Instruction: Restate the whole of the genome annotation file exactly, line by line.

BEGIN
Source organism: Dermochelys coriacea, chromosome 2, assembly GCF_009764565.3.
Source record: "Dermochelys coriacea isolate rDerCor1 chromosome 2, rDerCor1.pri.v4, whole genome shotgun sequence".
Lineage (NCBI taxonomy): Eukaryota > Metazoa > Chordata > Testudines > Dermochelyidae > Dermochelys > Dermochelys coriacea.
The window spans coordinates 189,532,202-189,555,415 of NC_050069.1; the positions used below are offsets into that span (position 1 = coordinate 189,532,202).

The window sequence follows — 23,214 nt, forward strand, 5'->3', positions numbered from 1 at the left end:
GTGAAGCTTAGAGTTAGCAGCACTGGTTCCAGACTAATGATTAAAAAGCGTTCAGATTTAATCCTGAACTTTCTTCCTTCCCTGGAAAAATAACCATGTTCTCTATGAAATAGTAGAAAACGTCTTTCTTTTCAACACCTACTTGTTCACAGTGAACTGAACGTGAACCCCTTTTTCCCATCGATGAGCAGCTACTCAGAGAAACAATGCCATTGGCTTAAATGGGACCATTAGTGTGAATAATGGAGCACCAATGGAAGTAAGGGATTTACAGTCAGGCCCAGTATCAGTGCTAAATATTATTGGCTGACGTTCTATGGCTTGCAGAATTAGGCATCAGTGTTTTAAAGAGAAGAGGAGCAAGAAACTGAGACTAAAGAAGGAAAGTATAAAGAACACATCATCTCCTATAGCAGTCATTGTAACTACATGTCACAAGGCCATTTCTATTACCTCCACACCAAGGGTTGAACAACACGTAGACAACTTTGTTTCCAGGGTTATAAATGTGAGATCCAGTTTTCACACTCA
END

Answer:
Source organism: Dermochelys coriacea, chromosome 2, assembly GCF_009764565.3.
Source record: "Dermochelys coriacea isolate rDerCor1 chromosome 2, rDerCor1.pri.v4, whole genome shotgun sequence".
Lineage (NCBI taxonomy): Eukaryota > Metazoa > Chordata > Testudines > Dermochelyidae > Dermochelys > Dermochelys coriacea.
The window spans coordinates 189,532,202-189,555,415 of NC_050069.1; the positions used below are offsets into that span (position 1 = coordinate 189,532,202).

The window sequence follows — 23,214 nt, forward strand, 5'->3', positions numbered from 1 at the left end:
GTGAAGCTTAGAGTTAGCAGCACTGGTTCCAGACTAATGATTAAAAAGCGTTCAGATTTAATCCTGAACTTTCTTCCTTCCCTGGAAAAATAACCATGTTCTCTATGAAATAGTAGAAAACGTCTTTCTTTTCAACACCTACTTGTTCACAGTGAACTGAACGTGAACCCCTTTTTCCCATCGATGAGCAGCTACTCAGAGAAACAATGCCATTGGCTTAAATGGGACCATTAGTGTGAATAATGGAGCACCAATGGAAGTAAGGGATTTACAGTCAGGCCCAGTATCAGTGCTAAATATTATTGGCTGACGTTCTATGGCTTGCAGAATTAGGCATCAGTGTTTTAAAGAGAAGAGGAGCAAGAAACTGAGACTAAAGAAGGAAAGTATAAAGAACACATCATCTCCTATAGCAGTCATTGTAACTACATGTCACAAGGCCATTTCTATTACCTCCACACCAAGGGTTGAACAACACGTAGACAACTTTGTTTCCAGGGTTATAAATGTGAGATCCAGTTTTCACACTCA